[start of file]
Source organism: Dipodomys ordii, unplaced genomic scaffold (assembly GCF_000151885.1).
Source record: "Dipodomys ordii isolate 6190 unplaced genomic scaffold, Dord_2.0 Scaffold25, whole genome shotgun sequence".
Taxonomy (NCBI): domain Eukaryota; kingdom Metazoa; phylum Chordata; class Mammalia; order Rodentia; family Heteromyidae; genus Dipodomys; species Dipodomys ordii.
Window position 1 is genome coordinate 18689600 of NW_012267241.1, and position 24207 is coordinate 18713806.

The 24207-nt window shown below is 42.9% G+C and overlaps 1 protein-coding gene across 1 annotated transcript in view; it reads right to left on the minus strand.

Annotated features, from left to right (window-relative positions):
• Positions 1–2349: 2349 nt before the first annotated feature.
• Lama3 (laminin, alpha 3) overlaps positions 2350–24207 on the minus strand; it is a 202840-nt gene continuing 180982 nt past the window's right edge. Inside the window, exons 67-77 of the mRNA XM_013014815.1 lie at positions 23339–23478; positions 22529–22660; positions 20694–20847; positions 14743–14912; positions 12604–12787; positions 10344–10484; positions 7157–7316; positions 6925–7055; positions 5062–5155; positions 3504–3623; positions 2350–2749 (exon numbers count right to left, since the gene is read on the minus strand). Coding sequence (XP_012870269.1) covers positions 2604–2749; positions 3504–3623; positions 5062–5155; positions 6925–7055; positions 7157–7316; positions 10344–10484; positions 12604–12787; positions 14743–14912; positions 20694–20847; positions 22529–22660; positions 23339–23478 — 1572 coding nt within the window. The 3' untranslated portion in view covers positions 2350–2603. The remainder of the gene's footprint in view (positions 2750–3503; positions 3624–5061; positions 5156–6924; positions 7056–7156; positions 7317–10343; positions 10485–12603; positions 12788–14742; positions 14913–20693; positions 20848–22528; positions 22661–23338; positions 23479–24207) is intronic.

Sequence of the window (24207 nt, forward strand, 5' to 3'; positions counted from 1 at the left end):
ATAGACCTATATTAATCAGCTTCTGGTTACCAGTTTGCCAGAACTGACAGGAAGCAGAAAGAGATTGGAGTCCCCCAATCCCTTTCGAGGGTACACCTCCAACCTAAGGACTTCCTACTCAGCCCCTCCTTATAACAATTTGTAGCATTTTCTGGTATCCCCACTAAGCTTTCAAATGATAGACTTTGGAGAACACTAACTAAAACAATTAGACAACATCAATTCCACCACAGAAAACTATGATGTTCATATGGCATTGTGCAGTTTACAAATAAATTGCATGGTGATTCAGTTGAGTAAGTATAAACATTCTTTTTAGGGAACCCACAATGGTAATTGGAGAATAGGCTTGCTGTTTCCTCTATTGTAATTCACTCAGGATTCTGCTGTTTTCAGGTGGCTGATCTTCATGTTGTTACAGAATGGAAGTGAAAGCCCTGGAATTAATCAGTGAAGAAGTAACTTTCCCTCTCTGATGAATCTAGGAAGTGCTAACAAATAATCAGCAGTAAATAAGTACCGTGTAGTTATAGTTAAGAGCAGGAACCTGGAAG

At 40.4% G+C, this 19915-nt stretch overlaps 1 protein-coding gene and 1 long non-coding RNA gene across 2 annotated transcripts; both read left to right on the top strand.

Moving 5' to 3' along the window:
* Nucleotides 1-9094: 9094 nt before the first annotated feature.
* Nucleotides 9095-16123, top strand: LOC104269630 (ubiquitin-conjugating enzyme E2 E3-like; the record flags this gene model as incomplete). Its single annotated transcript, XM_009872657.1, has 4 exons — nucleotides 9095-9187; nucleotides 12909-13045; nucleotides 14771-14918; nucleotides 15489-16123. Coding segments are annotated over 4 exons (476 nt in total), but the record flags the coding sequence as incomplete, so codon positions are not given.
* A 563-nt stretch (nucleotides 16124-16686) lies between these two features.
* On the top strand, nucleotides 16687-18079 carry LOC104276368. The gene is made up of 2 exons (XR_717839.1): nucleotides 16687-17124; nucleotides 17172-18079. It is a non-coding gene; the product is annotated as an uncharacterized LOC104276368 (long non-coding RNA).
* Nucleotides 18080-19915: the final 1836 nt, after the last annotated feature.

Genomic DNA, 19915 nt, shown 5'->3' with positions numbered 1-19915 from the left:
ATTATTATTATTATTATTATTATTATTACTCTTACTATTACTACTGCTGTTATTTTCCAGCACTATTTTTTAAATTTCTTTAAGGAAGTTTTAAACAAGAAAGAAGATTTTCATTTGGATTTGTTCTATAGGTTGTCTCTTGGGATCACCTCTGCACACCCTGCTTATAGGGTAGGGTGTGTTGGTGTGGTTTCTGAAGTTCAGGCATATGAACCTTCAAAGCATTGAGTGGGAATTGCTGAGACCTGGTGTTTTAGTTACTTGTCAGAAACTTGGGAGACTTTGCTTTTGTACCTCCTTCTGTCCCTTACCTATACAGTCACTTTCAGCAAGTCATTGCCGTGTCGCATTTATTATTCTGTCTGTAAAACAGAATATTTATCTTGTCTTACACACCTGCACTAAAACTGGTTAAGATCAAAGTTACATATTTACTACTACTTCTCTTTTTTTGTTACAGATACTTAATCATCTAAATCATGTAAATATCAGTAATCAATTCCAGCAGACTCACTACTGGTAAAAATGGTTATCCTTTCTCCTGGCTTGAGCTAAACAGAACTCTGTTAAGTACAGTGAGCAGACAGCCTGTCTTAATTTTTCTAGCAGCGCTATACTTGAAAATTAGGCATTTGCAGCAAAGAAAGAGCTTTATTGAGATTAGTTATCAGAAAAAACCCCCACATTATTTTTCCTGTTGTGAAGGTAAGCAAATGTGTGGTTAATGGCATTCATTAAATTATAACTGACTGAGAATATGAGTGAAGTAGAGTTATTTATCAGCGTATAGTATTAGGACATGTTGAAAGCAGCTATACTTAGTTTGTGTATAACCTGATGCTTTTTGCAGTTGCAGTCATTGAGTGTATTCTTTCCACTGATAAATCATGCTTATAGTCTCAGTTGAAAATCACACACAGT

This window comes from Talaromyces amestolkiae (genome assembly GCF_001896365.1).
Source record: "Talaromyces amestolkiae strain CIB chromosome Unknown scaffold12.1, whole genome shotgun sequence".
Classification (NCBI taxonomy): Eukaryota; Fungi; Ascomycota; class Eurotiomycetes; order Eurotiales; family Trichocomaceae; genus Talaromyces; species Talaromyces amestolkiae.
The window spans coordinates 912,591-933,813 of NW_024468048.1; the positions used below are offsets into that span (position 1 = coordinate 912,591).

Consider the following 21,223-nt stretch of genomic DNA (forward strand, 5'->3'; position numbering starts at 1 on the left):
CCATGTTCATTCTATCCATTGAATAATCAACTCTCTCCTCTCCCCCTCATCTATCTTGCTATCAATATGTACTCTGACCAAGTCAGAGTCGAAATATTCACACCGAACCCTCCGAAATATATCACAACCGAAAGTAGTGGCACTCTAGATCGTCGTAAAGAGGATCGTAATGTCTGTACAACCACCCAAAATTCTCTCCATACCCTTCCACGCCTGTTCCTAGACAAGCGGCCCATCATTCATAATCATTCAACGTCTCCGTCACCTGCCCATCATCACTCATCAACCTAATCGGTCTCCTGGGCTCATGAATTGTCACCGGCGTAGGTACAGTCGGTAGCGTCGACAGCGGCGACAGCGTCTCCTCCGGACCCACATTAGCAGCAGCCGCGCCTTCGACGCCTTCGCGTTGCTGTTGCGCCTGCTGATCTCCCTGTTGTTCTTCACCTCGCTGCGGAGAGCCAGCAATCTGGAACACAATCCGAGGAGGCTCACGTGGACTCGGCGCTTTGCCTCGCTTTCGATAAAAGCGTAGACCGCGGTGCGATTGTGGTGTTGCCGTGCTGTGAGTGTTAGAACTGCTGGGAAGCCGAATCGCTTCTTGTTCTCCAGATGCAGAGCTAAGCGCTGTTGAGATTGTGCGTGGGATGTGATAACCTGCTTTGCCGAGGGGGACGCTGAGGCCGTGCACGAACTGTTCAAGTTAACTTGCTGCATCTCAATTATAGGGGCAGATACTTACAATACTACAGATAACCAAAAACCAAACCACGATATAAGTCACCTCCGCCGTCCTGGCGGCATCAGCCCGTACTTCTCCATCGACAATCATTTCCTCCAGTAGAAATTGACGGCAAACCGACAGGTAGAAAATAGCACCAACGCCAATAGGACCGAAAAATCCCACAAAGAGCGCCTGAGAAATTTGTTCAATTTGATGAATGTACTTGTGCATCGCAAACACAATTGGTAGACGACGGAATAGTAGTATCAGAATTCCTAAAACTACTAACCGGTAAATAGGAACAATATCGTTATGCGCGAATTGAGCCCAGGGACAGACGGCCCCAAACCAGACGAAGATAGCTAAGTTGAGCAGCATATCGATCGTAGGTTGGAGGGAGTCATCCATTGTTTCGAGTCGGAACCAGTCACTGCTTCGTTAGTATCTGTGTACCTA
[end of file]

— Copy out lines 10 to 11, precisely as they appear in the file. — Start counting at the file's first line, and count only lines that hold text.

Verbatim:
ATAGACCTATATTAATCAGCTTCTGGTTACCAGTTTGCCAGAACTGACAGGAAGCAGAAAGAGATTGGAGTCCCCCAATCCCTTTCGAGGGTACACCTCCAACCTAAGGACTTCCTACTCAGCCCCTCCTTATAACAATTTGTAGCATTTTCTGGTATCCCCACTAAGCTTTCAAATGATAGACTTTGGAGAACACTAACTAAAACAATTAGACAACATCAATTCCACCACAGAAAACTATGATGTTCATATGGCATTGTGCAGTTTACAAATAAATTGCATGGTGATTCAGTTGAGTAAGTATAAACATTCTTTTTAGGGAACCCACAATGGTAATTGGAGAATAGGCTTGCTGTTTCCTCTATTGTAATTCACTCAGGATTCTGCTGTTTTCAGGTGGCTGATCTTCATGTTGTTACAGAATGGAAGTGAAAGCCCTGGAATTAATCAGTGAAGAAGTAACTTTCCCTCTCTGATGAATCTAGGAAGTGCTAACAAATAATCAGCAGTAAATAAGTACCGTGTAGTTATAGTTAAGAGCAGGAACCTGGAAG

At 40.4% G+C, this 19915-nt stretch overlaps 1 protein-coding gene and 1 long non-coding RNA gene across 2 annotated transcripts; both read left to right on the top strand.